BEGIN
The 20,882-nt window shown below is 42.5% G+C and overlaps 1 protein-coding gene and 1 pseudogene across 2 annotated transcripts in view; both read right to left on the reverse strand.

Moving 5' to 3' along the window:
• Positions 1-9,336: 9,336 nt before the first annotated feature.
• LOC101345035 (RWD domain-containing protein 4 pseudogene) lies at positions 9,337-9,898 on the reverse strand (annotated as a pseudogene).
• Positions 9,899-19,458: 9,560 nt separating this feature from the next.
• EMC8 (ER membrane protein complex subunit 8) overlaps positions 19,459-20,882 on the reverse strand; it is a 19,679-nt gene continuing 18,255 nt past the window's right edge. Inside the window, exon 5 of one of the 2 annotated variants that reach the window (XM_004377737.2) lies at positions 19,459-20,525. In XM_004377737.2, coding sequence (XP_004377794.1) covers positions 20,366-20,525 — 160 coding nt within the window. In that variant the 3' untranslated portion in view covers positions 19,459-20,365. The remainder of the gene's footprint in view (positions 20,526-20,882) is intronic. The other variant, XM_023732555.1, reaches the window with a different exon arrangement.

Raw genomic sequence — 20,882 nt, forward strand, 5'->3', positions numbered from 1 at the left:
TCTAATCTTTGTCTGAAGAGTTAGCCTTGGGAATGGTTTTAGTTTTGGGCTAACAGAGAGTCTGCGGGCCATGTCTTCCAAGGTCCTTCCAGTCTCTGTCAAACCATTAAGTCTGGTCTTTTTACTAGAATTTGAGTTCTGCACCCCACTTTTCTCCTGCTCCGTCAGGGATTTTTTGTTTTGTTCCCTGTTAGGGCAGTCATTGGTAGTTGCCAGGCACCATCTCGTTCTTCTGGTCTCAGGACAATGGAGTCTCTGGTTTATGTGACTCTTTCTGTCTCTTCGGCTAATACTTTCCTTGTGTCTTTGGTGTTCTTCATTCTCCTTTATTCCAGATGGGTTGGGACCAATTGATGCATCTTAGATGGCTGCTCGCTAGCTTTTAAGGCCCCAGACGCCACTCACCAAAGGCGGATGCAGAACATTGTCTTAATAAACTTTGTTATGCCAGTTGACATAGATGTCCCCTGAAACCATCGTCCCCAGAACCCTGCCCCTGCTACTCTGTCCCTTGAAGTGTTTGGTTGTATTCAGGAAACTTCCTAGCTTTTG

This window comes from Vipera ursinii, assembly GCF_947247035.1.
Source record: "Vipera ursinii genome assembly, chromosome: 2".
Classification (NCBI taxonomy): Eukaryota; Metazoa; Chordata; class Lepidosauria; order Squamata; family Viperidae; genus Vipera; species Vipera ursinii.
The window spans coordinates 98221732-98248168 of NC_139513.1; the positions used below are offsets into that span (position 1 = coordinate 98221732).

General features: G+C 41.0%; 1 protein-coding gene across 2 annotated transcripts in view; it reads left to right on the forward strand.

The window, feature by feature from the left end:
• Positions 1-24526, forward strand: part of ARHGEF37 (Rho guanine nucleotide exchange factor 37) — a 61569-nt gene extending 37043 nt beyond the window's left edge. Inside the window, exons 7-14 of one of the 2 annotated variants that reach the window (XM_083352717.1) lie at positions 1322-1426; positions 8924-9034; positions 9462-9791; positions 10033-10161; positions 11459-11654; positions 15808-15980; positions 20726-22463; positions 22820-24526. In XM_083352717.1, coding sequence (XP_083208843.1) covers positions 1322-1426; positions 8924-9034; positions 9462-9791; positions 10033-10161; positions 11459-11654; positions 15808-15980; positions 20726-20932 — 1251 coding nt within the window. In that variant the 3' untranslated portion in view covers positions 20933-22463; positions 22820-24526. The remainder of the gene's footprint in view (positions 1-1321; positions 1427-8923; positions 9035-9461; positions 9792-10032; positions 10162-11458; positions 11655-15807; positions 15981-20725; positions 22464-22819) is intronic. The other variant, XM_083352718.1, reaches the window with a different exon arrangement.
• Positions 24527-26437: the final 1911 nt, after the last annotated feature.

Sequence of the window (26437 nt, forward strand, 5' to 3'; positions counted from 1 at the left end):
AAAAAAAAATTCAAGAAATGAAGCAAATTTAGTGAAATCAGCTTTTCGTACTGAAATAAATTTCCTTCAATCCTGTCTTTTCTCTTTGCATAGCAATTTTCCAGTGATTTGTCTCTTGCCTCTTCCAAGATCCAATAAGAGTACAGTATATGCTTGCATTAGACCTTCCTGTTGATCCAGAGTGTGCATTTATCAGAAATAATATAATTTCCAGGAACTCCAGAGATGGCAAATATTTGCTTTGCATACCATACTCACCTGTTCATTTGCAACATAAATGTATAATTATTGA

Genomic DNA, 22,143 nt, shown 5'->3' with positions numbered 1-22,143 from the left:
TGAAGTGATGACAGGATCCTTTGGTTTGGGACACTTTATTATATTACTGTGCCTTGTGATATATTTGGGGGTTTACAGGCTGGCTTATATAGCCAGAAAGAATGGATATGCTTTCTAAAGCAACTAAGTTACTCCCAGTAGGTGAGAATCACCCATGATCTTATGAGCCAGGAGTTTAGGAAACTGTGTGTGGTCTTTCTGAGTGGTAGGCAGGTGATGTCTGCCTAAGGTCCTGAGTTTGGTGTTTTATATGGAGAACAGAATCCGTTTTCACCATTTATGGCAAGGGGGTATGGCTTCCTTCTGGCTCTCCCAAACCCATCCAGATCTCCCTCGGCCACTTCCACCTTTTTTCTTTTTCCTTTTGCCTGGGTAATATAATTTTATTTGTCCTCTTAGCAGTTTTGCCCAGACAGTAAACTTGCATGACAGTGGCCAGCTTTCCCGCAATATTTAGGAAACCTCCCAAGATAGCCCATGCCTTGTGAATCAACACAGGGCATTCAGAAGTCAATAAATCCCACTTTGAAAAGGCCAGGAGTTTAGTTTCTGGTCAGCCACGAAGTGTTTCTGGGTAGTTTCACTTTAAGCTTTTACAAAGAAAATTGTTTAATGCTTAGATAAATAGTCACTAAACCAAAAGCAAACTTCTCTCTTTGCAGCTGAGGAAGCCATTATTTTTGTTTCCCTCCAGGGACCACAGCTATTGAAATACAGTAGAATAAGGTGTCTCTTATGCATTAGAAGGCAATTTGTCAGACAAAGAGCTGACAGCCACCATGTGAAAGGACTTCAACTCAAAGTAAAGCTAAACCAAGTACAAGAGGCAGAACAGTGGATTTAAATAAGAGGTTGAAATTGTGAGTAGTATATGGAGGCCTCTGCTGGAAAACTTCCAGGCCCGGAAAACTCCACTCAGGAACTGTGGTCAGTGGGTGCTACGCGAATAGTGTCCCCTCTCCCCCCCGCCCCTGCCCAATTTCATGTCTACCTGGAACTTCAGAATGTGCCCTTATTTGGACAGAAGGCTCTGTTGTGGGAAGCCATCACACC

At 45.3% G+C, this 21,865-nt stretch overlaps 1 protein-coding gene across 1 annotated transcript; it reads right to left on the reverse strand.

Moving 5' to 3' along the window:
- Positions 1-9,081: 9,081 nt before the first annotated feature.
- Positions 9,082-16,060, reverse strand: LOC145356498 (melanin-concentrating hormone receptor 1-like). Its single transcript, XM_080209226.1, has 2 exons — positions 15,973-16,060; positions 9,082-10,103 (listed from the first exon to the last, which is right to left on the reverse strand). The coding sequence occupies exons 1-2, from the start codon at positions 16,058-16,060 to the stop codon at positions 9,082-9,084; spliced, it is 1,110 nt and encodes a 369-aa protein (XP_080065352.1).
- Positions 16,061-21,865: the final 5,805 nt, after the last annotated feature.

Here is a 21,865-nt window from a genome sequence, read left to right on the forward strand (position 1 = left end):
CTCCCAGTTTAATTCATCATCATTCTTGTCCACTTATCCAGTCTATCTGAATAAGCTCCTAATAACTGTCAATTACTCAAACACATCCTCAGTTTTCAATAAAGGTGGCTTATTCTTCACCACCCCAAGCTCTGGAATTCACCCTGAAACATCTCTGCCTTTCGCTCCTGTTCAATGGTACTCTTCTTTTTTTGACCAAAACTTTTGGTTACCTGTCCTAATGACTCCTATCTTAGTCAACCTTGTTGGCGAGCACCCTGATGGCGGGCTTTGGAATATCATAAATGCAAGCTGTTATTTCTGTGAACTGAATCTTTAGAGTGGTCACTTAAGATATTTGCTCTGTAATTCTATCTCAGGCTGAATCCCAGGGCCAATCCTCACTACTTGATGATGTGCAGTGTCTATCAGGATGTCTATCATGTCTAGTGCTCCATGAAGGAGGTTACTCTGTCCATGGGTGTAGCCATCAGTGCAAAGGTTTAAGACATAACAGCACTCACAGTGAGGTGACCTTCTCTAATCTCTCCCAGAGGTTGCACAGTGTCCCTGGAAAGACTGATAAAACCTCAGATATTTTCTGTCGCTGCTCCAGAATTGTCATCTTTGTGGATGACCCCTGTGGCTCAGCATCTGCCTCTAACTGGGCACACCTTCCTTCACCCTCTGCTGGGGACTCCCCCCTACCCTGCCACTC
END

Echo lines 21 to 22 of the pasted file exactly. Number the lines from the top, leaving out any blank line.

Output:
At 45.3% G+C, this 21,865-nt stretch overlaps 1 protein-coding gene across 1 annotated transcript; it reads right to left on the reverse strand.

Moving 5' to 3' along the window: